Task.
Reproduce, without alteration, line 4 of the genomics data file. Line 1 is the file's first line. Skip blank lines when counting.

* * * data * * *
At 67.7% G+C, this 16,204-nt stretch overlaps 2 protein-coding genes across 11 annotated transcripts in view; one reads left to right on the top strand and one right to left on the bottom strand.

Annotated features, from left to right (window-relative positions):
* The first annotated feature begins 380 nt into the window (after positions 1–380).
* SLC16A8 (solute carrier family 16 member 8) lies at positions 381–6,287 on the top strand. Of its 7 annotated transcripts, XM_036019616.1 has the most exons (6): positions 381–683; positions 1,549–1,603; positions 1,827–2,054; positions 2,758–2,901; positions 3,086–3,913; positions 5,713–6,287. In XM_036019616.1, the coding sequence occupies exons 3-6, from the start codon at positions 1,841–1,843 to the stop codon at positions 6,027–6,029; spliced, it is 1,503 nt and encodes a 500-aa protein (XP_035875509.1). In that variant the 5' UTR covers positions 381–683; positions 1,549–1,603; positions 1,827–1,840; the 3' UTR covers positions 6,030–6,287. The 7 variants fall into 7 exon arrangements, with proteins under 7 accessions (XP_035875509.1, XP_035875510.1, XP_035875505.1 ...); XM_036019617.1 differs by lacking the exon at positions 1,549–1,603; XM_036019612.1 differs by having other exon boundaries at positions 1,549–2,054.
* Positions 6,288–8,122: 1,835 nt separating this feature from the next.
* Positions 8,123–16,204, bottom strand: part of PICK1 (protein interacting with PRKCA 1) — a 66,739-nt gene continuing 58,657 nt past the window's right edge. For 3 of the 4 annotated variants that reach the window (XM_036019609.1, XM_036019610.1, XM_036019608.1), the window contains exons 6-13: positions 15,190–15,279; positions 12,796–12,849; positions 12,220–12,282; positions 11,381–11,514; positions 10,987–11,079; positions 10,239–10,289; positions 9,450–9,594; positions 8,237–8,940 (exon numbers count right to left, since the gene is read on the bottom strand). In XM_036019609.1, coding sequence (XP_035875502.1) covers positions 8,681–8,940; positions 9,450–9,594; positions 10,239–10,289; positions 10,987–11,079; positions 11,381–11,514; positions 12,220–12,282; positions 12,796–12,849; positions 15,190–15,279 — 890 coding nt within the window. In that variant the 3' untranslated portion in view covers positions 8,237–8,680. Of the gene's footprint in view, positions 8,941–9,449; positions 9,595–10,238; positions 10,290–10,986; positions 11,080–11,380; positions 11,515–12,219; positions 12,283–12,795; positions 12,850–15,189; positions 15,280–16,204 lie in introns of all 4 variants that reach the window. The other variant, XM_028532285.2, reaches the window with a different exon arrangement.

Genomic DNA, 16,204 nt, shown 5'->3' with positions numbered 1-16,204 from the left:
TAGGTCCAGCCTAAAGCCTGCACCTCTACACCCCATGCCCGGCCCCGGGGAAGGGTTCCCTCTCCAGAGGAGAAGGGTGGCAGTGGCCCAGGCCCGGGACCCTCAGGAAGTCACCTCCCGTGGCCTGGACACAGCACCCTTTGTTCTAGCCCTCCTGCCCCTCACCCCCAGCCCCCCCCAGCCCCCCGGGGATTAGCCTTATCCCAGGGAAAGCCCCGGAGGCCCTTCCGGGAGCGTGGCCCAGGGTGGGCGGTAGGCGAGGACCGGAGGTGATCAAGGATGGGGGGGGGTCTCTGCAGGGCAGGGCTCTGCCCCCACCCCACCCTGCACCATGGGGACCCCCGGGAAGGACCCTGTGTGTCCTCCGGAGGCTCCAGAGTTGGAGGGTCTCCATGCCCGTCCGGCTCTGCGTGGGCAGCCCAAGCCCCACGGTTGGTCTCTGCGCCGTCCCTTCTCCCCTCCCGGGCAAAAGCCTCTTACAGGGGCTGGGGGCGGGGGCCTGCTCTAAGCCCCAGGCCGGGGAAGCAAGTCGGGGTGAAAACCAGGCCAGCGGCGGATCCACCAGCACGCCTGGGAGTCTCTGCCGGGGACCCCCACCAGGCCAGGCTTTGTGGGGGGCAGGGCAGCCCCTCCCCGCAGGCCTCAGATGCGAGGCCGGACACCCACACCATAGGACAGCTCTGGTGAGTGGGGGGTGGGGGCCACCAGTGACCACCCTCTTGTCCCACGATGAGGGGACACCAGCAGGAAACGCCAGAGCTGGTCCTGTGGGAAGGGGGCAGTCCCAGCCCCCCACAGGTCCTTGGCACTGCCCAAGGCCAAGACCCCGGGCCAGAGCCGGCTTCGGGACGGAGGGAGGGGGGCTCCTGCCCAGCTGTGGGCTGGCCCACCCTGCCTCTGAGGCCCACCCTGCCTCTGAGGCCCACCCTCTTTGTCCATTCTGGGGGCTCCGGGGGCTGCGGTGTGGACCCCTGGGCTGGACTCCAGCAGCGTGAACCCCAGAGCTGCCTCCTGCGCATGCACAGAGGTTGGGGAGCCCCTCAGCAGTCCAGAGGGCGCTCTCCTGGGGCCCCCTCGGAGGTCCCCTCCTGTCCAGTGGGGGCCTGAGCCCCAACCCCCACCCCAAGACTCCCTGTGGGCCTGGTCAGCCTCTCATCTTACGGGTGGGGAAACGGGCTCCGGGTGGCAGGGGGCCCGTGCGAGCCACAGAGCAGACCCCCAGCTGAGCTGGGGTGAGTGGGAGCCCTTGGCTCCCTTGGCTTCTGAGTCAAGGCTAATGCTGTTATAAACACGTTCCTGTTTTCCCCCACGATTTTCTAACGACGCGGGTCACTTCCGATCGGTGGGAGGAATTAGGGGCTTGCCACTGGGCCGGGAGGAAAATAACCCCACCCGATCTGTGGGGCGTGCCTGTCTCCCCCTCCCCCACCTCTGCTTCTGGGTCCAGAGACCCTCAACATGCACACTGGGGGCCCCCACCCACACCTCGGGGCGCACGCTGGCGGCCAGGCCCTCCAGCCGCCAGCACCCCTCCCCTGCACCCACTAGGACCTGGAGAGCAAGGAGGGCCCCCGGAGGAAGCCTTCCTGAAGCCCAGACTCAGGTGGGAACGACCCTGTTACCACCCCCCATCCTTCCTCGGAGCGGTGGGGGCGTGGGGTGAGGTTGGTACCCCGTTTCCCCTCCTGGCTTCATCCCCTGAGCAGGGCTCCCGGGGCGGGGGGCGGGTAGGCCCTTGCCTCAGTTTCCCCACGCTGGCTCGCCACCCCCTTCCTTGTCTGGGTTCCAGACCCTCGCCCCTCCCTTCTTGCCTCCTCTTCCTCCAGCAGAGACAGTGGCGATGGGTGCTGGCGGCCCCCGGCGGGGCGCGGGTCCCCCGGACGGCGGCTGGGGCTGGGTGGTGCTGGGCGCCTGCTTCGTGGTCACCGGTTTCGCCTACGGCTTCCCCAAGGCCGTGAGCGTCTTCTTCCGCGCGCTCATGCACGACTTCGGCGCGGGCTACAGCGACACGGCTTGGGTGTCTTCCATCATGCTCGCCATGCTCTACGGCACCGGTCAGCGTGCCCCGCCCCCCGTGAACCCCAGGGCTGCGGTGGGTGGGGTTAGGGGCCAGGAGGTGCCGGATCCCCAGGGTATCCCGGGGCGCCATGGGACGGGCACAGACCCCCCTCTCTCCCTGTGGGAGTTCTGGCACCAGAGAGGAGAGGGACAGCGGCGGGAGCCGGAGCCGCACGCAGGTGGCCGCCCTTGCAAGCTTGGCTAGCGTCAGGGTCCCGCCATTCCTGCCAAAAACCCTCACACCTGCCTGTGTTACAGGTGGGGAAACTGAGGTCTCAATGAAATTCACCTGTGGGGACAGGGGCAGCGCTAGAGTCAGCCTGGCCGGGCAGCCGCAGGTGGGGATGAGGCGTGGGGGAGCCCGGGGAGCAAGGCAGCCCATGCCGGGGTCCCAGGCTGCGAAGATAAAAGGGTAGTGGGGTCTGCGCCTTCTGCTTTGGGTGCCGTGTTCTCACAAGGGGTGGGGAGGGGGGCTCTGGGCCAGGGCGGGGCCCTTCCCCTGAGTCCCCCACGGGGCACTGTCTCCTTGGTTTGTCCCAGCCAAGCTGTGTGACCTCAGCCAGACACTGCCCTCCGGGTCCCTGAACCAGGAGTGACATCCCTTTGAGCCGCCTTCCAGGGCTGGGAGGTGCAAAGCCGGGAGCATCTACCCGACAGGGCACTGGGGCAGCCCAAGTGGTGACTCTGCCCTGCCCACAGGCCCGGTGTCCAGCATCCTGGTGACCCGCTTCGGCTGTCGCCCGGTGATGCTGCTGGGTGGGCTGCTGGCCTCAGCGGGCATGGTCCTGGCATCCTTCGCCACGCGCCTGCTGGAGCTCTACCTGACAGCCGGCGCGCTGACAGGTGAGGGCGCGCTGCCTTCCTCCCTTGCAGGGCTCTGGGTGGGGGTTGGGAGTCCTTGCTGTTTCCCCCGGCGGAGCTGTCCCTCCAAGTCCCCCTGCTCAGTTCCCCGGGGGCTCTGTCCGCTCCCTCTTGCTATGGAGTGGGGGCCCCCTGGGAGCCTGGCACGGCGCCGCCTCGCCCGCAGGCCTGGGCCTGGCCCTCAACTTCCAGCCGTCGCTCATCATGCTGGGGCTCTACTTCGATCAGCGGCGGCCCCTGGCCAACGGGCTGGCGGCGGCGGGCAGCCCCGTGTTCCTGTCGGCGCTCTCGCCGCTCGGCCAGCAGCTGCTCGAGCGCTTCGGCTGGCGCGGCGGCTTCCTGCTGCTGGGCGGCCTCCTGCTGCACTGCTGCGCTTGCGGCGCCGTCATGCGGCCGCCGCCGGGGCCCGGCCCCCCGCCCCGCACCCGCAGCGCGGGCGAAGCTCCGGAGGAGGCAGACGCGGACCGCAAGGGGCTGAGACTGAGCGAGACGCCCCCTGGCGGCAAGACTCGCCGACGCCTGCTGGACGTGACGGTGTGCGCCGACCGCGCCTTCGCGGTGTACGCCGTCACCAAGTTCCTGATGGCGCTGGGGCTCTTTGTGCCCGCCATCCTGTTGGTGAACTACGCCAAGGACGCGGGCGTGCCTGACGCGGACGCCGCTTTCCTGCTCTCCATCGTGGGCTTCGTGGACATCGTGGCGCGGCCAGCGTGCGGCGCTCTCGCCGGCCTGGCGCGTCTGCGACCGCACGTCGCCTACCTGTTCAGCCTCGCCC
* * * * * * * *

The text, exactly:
* SLC16A8 (solute carrier family 16 member 8) lies at positions 381–6,287 on the top strand. Of its 7 annotated transcripts, XM_036019616.1 has the most exons (6): positions 381–683; positions 1,549–1,603; positions 1,827–2,054; positions 2,758–2,901; positions 3,086–3,913; positions 5,713–6,287. In XM_036019616.1, the coding sequence occupies exons 3-6, from the start codon at positions 1,841–1,843 to the stop codon at positions 6,027–6,029; spliced, it is 1,503 nt and encodes a 500-aa protein (XP_035875509.1). In that variant the 5' UTR covers positions 381–683; positions 1,549–1,603; positions 1,827–1,840; the 3' UTR covers positions 6,030–6,287. The 7 variants fall into 7 exon arrangements, with proteins under 7 accessions (XP_035875509.1, XP_035875510.1, XP_035875505.1 ...); XM_036019617.1 differs by lacking the exon at positions 1,549–1,603; XM_036019612.1 differs by having other exon boundaries at positions 1,549–2,054.